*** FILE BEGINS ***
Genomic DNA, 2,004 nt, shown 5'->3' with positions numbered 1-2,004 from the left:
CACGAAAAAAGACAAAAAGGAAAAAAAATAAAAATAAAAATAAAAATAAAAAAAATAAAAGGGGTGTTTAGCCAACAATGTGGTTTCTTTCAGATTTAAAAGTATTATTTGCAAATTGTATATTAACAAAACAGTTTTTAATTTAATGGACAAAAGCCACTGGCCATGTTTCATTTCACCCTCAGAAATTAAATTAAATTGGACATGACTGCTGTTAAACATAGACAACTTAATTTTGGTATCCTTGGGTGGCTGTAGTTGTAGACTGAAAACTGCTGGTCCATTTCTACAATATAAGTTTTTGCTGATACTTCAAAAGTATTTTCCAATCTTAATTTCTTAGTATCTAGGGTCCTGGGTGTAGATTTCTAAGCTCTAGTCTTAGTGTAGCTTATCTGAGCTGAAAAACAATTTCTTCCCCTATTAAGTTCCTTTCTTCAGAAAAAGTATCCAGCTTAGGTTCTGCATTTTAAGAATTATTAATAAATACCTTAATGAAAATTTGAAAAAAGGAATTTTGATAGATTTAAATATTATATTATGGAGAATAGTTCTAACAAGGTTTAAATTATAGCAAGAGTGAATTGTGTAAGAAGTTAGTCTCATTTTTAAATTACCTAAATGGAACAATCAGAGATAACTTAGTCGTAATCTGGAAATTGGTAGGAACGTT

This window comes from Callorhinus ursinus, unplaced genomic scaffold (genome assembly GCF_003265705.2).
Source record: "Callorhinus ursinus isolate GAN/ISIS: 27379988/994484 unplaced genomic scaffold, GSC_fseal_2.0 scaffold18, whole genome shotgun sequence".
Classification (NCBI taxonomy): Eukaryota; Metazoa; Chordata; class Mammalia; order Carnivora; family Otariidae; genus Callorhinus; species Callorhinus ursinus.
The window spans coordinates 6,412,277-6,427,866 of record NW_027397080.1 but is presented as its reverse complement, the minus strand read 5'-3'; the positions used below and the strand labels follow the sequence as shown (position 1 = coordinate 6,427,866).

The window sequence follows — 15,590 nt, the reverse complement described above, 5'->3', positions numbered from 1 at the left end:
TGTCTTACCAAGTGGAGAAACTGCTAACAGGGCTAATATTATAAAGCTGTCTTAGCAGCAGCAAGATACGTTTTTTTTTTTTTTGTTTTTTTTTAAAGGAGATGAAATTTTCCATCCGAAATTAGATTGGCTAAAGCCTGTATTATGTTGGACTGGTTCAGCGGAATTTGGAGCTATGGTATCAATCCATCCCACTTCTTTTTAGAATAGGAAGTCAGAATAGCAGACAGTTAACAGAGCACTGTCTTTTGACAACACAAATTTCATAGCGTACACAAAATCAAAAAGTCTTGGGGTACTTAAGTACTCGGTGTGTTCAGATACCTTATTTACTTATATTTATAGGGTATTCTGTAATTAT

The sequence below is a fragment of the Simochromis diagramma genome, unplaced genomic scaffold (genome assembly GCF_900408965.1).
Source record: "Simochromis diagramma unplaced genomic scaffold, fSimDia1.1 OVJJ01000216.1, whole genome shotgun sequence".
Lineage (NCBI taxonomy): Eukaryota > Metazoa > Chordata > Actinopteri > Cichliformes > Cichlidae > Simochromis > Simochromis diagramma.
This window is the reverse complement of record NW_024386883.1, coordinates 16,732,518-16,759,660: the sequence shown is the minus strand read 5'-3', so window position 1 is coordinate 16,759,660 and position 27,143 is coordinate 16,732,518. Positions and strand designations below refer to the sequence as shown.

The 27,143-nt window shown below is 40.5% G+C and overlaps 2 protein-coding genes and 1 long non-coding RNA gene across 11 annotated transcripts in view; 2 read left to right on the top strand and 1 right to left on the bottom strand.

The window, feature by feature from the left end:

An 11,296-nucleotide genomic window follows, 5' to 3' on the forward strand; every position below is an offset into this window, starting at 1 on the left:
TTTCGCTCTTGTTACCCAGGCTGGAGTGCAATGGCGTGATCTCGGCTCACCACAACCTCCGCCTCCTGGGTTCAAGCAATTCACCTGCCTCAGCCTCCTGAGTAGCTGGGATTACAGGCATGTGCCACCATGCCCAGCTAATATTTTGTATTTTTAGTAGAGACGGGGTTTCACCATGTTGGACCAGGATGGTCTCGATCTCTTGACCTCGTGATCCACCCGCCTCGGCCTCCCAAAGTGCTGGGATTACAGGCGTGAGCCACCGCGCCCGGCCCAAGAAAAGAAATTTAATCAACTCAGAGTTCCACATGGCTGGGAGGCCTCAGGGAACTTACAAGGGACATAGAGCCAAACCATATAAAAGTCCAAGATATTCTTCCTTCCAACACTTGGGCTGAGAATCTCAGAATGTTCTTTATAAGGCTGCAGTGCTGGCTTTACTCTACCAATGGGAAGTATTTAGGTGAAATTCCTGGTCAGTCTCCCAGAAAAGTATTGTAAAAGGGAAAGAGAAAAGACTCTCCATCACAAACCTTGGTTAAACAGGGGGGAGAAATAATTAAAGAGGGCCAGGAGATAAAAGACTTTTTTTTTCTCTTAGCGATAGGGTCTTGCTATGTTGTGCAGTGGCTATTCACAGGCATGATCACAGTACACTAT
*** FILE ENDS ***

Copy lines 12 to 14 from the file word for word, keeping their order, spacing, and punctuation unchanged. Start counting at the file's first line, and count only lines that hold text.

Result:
This window is the reverse complement of record NW_024386883.1, coordinates 16,732,518-16,759,660: the sequence shown is the minus strand read 5'-3', so window position 1 is coordinate 16,759,660 and position 27,143 is coordinate 16,732,518. Positions and strand designations below refer to the sequence as shown.

The 27,143-nt window shown below is 40.5% G+C and overlaps 2 protein-coding genes and 1 long non-coding RNA gene across 11 annotated transcripts in view; 2 read left to right on the top strand and 1 right to left on the bottom strand.

The window, feature by feature from the left end: